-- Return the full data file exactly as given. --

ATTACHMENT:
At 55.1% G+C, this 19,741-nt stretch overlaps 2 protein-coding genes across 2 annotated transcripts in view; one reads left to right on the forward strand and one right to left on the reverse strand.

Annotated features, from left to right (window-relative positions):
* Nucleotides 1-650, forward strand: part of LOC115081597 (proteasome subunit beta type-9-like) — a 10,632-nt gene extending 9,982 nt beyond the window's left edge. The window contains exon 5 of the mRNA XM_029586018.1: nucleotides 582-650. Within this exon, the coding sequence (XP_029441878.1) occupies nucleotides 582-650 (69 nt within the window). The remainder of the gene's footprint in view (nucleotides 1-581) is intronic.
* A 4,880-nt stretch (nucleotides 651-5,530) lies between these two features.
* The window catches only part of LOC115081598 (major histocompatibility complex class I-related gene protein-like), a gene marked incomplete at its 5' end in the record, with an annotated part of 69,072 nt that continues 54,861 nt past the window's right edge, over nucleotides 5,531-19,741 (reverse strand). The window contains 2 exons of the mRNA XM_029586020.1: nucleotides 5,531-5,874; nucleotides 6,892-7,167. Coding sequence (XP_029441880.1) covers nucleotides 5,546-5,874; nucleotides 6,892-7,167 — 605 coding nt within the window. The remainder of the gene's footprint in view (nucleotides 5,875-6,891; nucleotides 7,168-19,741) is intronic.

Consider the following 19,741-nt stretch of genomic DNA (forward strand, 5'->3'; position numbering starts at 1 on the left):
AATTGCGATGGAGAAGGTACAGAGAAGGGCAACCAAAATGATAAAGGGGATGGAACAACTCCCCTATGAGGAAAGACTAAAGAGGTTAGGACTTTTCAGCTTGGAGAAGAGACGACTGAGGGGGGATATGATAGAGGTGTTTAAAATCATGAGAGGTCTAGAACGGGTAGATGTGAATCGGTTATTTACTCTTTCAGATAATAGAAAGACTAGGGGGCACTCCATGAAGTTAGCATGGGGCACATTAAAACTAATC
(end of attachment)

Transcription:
At 55.1% G+C, this 19,741-nt stretch overlaps 2 protein-coding genes across 2 annotated transcripts in view; one reads left to right on the forward strand and one right to left on the reverse strand.

Annotated features, from left to right (window-relative positions):
* Nucleotides 1-650, forward strand: part of LOC115081597 (proteasome subunit beta type-9-like) — a 10,632-nt gene extending 9,982 nt beyond the window's left edge. The window contains exon 5 of the mRNA XM_029586018.1: nucleotides 582-650. Within this exon, the coding sequence (XP_029441878.1) occupies nucleotides 582-650 (69 nt within the window). The remainder of the gene's footprint in view (nucleotides 1-581) is intronic.
* A 4,880-nt stretch (nucleotides 651-5,530) lies between these two features.
* The window catches only part of LOC115081598 (major histocompatibility complex class I-related gene protein-like), a gene marked incomplete at its 5' end in the record, with an annotated part of 69,072 nt that continues 54,861 nt past the window's right edge, over nucleotides 5,531-19,741 (reverse strand). The window contains 2 exons of the mRNA XM_029586020.1: nucleotides 5,531-5,874; nucleotides 6,892-7,167. Coding sequence (XP_029441880.1) covers nucleotides 5,546-5,874; nucleotides 6,892-7,167 — 605 coding nt within the window. The remainder of the gene's footprint in view (nucleotides 5,875-6,891; nucleotides 7,168-19,741) is intronic.

Consider the following 19,741-nt stretch of genomic DNA (forward strand, 5'->3'; position numbering starts at 1 on the left):
AATTGCGATGGAGAAGGTACAGAGAAGGGCAACCAAAATGATAAAGGGGATGGAACAACTCCCCTATGAGGAAAGACTAAAGAGGTTAGGACTTTTCAGCTTGGAGAAGAGACGACTGAGGGGGGATATGATAGAGGTGTTTAAAATCATGAGAGGTCTAGAACGGGTAGATGTGAATCGGTTATTTACTCTTTCAGATAATAGAAAGACTAGGGGGCACTCCATGAAGTTAGCATGGGGCACATTAAAACTAATC